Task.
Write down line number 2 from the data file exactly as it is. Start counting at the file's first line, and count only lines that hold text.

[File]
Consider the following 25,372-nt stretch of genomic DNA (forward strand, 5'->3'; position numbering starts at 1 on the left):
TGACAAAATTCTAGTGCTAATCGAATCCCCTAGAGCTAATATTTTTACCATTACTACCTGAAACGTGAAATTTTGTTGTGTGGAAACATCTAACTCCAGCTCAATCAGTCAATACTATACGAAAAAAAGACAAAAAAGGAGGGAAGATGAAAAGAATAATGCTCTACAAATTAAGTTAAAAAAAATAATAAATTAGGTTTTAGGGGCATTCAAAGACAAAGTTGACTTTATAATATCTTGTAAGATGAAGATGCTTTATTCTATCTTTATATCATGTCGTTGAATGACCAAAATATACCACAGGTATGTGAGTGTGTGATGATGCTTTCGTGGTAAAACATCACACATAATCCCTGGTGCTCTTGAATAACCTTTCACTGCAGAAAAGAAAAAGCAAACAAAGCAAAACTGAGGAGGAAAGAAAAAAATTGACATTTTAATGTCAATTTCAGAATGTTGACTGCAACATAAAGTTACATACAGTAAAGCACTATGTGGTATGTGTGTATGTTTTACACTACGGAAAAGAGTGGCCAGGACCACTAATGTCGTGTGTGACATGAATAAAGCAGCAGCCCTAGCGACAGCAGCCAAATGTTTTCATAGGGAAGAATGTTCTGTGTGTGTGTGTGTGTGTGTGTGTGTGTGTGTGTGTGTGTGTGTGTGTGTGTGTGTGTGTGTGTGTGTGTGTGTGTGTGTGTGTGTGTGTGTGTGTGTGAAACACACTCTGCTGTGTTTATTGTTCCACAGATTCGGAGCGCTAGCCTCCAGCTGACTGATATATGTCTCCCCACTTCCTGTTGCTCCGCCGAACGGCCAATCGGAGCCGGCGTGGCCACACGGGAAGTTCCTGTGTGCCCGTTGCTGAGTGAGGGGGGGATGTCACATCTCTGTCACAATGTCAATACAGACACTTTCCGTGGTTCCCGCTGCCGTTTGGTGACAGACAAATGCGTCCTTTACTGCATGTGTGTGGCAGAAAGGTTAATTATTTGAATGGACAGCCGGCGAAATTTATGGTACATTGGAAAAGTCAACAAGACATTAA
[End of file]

TGACAAAATTCTAGTGCTAATCGAATCCCCTAGAGCTAATATTTTTACCATTACTACCTGAAACGTGAAATTTTGTTGTGTGGAAACATCTAACTCCAGCTCAATCAGTCAATACTATACGAAAAAAAGACAAAAAAGGAGGGAAGATGAAAAGAATAATGCTCTACAAATTAAGTTAAAAAAAATAATAAATTAGGTTTTAGGGGCATTCAAAGACAAAGTTGACTTTATAATATCTTGTAAGATGAAGATGCTTTATTCTATCTTTATATCATGTCGTTGAATGACCAAAATATACCACAGGTATGTGAGTGTGTGATGATGCTTTCGTGGTAAAACATCACACATAATCCCTGGTGCTCTTGAATAACCTTTCACTGCAGAAAAGAAAAAGCAAACAAAGCAAAACTGAGGAGGAAAGAAAAAAATTGACATTTTAATGTCAATTTCAGAATGTTGACTGCAACATAAAGTTACATACAGTAAAGCACTATGTGGTATGTGTGTATGTTTTACACTACGGAAAAGAGTGGCCAGGACCACTAATGTCGTGTGTGACATGAATAAAGCAGCAGCCCTAGCGACAGCAGCCAAATGTTTTCATAGGGAAGAATGTTCTGTGTGTGTGTGTGTGTGTGTGTGTGTGTGTGTGTGTGTGTGTGTGTGTGTGTGTGTGTGTGTGTGTGTGTGTGTGTGTGTGTGTGTGTGTGTGTGTGTGAAACACACTCTGCTGTGTTTATTGTTCCACAGATTCGGAGCGCTAGCCTCCAGCTGACTGATATATGTCTCCCCACTTCCTGTTGCTCCGCCGAACGGCCAATCGGAGCCGGCGTGGCCACACGGGAAGTTCCTGTGTGCCCGTTGCTGAGTGAGGGGGGGATGTCACATCTCTGTCACAATGTCAATACAGACACTTTCCGTGGTTCCCGCTGCCGTTTGGTGACAGACAAATGCGTCCTTTACTGCATGTGTGTGGCAGAAAGGTTAATTATTTGAATGGACAGCCGGCGAAATTTATGGTACATTGGAAAAGTCAACAAGACATTAA